Estonian formin: Time to scrap Founding Act on NATO-Russia relations

  • 2023-03-31
  • BNS/TBT Staff

TALLINN – Speaking at a meeting of foreign ministers of Central and Eastern Europe (B9) in Lodz, Poland, on Friday, Estonian Foreign Minister Urmas Reinsalu said that it is time to repeal the Founding Act on NATO-Russia relations.

"We cannot talk about any cooperation with Putin's Russia, which is waging a war of aggression in Ukraine," Reinsalu said. The Estonian minister said that it is also important to agree on a plan for cooperation between NATO and the European Union that reflects the NATO-EU Joint Declaration adopted in January.

At their meeting, the foreign ministers of Central and Eastern Europe welcomed Finland into NATO.

"Finland's accession to NATO strengthens the security of the region and provides an opportunity to deepen cooperation," Reinsalu said, expressing hope that Hungary and Turkey will soon also approve Sweden's application for NATO membership. 

The ministers talked about continued and comprehensive assistance to Ukraine, including giving Ukraine a clear plan to join NATO.

"The security of Europe must be without gray zones, and for the sake of sustainable peace in Europe, Ukraine must win," said Reinsalu. He emphasized that at the NATO summit in Vilnius, Ukraine must be given a clear and unequivocal action plan for joining the alliance.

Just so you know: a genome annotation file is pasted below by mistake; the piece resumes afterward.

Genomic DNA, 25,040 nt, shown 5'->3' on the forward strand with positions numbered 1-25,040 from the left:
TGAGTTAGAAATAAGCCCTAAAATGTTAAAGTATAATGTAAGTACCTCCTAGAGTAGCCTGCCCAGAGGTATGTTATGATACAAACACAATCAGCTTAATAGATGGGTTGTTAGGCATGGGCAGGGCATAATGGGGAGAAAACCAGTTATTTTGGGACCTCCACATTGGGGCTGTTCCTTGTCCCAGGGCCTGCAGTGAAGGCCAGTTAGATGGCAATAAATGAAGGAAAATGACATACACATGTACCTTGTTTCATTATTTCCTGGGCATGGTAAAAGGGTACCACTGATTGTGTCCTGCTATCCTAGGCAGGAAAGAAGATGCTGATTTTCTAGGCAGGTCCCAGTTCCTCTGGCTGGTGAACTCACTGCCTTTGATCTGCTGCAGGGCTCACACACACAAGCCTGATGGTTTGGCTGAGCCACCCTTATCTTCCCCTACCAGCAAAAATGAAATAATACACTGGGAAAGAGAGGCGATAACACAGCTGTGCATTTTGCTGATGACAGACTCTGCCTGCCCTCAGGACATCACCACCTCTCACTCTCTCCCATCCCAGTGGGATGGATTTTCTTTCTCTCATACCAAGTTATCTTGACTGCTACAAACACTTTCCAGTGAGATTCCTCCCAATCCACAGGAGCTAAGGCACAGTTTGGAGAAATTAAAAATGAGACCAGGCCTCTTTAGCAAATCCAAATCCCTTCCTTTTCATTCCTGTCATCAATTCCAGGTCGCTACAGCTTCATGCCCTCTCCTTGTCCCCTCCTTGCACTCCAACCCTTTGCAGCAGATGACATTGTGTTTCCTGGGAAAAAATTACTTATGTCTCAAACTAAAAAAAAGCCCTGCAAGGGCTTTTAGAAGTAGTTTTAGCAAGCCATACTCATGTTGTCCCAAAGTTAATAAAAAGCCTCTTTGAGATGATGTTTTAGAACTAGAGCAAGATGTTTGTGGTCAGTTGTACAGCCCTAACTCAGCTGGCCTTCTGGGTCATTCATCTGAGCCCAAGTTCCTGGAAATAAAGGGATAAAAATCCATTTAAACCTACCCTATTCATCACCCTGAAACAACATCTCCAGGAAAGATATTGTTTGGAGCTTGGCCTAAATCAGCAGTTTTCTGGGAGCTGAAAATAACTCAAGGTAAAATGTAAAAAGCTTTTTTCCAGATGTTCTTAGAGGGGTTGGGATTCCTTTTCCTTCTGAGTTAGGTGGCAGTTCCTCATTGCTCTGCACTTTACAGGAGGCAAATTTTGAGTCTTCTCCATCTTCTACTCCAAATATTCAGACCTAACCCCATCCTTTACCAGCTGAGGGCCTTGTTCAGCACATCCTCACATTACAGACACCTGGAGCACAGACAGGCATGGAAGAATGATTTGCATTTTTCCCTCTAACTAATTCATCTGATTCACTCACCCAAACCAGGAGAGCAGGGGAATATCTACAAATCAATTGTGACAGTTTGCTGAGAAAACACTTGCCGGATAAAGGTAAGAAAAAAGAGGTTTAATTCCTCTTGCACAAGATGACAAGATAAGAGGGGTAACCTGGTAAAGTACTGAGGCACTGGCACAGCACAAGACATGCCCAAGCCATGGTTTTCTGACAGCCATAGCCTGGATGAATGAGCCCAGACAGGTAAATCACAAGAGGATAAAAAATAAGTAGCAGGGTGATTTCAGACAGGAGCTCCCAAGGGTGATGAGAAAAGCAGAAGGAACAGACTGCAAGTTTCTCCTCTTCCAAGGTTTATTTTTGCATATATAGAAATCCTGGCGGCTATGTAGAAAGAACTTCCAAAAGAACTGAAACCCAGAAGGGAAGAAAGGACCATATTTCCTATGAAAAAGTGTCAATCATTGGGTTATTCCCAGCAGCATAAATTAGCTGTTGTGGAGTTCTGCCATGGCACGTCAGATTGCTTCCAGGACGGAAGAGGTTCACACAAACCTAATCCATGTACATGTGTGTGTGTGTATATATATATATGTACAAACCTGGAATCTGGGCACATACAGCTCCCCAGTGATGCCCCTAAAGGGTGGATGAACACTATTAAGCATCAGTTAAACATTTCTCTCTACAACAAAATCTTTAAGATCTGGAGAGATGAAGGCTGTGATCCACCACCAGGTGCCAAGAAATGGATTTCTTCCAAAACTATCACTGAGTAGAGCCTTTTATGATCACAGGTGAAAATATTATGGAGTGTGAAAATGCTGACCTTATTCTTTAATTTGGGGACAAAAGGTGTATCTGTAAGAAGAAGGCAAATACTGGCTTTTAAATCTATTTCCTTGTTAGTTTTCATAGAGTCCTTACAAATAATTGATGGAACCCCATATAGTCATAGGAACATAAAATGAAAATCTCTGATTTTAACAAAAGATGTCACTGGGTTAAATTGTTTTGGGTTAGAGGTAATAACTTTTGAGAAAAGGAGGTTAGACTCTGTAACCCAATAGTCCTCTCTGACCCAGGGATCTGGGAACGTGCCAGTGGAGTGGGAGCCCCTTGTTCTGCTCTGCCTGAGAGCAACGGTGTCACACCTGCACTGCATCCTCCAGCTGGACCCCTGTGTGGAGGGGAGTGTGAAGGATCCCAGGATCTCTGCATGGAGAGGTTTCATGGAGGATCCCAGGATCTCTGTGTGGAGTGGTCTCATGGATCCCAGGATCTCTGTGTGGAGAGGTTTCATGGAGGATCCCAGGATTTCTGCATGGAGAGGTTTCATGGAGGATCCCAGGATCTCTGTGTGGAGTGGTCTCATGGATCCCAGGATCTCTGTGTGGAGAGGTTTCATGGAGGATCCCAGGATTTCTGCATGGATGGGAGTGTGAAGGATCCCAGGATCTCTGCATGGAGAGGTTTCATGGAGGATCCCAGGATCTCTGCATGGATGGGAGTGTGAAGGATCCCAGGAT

In the run-up to the alliance's foreign ministers meeting in Brussels on April 4 and 5, the implementation of the decisions concerning the defense of NATO's eastern flank adopted at the Madrid Summit last summer, including the endorsement of regional defense plans, was also discussed.

The NATO strategic compass agreed in Madrid states unequivocally that the greatest security threat for NATO is Russia, with which the alliance signed a Founding Act act of relations in 1997 to promote dialogue and security in Europe. However, since February last year, Russia has been ignoring all the principles of international law and is waging an inhumane war in the heart of Europe, Reinsalu added.